Proc. Amer. Soc. Hort. Sci. 53: 141-142 (1949)
Effect of Boric Acid Sprays Applied During Bloom Upon the Set of Pear Fruits
By L. P. BATJER and A. H. THOMPSON,
U. S. Department of Agriculture, Wenatchee, Wash.

FOR no apparent reason certain fruit species or varieties frequently fail to set as many fruits as desirable for satisfactory yields. In the Northwest, Anjou pears bloom heavily but characteristically set relatively light crops. Degman (4) has applied sprays containing different growth regulating chemicals to Anjous during the bloom period but failed to obtain any increase in fruit set. Several investigators (1, 2, 3) have reported that boric acid or borax added to the sugar medium increased both the percentage of pollen germination and the pollen tube growth for certain plant species. Blaha and Schmidt (3) reported that the addition of 0.0005 per cent boron to the culture medium resulted in a much higher germination of cherry and pear pollen, but no increase was obtained with plum and prune pollen. Eaton (5) has presented evidence to indicate that at least one of the functions of boron in plant nutrition is intimately related to the formation of plant hormones. Reports by these investigators serve to indicate the background for initiating experiments to determine the effect of boric acid sprays applied during the bloom period on the set of Anjou pears.

METHODS

In 1948 two Anjou orchards in the vicinity of Wenatchee, Washington, were selected for experimental treatment. In both orchards four limbs (200 to 300 blossom clusters per limb) located on the south side were selected on each of 10 trees. When 40 to 60 per cent of the blossoms were open, boric acid sprays at concentrations of 5, 25, and 125 ppm of boron were applied to individual limbs on each tree. The fourth limb on each tree served as a control. Fruit set records were obtained on an individual limb basis by counting the blossom clusters prior to treatment and the number of fruits remaining after the June drop.

RESULTS

The data presented in Table I indicate a consistent increase in fruit set with increase in concentration of boron applied. In both orchards the 125 ppm treatment and in the Griffith orchard the 25 ppm treatment resulted in a significantly greater fruit set than the control.

TABLE—EFFECT OF BORIC ACID SPRAYS APPLIED DURING THE BLOOM PERIOD ON THE SET OF ANJOU PEARS

Spray Treatment Number Fruits Per 100 Blossoming Spurs
Griffith Orchard Peterson Orchard
Control 20  38 
    5 ppm Boron 26  47 
  25 ppm Boron 29* 53 
125 ppm Boron 32* 60*
*Significantly greater than the control at 5 per cent point.

DISCUSSION

Under the conditions prevailing in this experiment it seems evident that boric acid sprays significantly increased the set of Anjou pears. In speculating an the role of boron in this instance there seem to be at least three possibilities, all of which may he more or less interrelated: (a) stimulation of pollen germination and pollen tube growth; (b) stimulatory effect of the boron on formation of plant auxins during and immediately following the bloom period; (c) correction of an incipient or temporary deficiency of boron.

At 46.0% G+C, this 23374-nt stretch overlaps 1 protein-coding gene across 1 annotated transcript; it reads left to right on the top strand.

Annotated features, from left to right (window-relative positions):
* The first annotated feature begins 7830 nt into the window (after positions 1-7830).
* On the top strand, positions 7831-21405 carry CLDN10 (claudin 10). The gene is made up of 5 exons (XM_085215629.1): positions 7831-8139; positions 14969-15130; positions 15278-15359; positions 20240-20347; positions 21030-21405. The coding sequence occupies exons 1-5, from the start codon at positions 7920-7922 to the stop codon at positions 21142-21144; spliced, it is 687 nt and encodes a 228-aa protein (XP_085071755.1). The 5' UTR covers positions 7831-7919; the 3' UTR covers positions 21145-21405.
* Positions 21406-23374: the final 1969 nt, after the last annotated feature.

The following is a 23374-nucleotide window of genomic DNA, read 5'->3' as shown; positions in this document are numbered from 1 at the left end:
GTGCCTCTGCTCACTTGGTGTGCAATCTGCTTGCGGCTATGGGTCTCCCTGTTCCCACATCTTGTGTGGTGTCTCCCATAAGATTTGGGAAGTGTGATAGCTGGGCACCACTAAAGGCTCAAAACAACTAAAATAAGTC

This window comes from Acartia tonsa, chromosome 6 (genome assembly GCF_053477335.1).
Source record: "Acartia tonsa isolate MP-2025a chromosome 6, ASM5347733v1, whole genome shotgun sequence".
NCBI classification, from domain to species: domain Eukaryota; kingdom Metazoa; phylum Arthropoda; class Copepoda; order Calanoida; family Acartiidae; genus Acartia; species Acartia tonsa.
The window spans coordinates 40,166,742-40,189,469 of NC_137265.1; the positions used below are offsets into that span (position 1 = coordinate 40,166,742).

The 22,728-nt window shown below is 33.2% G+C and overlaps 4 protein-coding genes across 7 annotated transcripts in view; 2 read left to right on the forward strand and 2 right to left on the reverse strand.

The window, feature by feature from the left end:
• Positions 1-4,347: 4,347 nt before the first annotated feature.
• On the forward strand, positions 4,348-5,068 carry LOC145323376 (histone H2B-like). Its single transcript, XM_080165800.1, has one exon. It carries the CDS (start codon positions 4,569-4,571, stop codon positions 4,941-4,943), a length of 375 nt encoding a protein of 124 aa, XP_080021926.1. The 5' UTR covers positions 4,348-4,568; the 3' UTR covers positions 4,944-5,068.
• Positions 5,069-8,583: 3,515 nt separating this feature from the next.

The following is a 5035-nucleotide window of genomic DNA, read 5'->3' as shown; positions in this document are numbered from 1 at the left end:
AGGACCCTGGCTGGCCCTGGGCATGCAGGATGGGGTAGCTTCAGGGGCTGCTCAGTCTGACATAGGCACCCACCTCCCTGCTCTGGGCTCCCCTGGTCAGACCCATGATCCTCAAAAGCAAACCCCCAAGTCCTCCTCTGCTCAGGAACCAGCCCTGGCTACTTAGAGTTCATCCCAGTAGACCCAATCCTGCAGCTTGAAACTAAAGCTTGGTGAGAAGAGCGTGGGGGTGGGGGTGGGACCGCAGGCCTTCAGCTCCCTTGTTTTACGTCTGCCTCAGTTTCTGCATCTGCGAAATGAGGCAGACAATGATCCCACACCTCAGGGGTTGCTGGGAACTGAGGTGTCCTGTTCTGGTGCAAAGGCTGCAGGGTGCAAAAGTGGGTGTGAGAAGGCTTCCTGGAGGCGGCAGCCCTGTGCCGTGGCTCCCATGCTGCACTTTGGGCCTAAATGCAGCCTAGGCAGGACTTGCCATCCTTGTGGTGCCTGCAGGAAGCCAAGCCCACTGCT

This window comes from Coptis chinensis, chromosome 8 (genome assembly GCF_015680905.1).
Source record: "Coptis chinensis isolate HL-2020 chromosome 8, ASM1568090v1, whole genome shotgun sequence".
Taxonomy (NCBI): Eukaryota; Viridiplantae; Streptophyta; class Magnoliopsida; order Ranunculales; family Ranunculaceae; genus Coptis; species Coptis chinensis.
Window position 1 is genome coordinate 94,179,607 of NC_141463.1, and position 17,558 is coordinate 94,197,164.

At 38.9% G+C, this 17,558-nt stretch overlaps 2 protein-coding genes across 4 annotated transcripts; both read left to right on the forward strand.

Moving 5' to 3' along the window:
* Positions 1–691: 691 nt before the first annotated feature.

It is commercial practice in the area where these studies were performed to make soil applications of boric acid at periodic intervals. In 1947 both of the experimental orchards received a soil application of boric acid at the rate of 30 pounds per acre. Although no visible boron deficiency symptoms have ever been observed in these orchards, the decisions to make such applications were based on the fact that occasional boron deficiency has occurred in the general area where the orchards are located. Analysis of fruit and leaves at harvest time (1948) showed the boron content of both tissues well within the luxury range. Whether or not there was an incipient deficiency during the bloom period is a matter of speculation. If boron within the tissue of the pear tree is relatively immobile, a temporary deficiency of this element could possibly have been a limiting factor in fruit set The spring of 1948 was abnormally cold and wet, a condition that might possibly have restricted the supply of boron to young developing growth provided there was no boron reserve available within the tissues for retranslocation. If this hypothesis in correct, boric acid sprays could hardly be expected to increase the set of fruit in a season more favorable for boron absorption from the soil.

More extensive work is in progress to determine various aspects of response to boric acid sprays covering a wide range of fruit species, varieties, and conditions.

LITERATURE CITED

  1. ARK, P. A. Further studies on walnut blight. Diamond Walnut News 31, No. 2:4. 1949.
  2. BERLING, V. V. Influence of major and minor elements on pollen germination is plants. Compt. Rend. (Doklady)  Acad. Sci. USSR 32,  6:439-442. 1941.
  3. BLAHA, J., and SCHMIDT, J. The effects of boron on the germination of pollen in fruit trees. Sbor. Cesk. Abad. Zem. 14 No. 2: 186-192. 1939.
  4. DEGMAN, E. S. Unpublished data. U. S. Department of Agriculture, Medford, Oregon.
  5. EATON, FRANK M. Interrelations in the effects of boron and indoleacetic acid on plant growth. Bot. Gaz. 101:700-705. 1940.

Pollination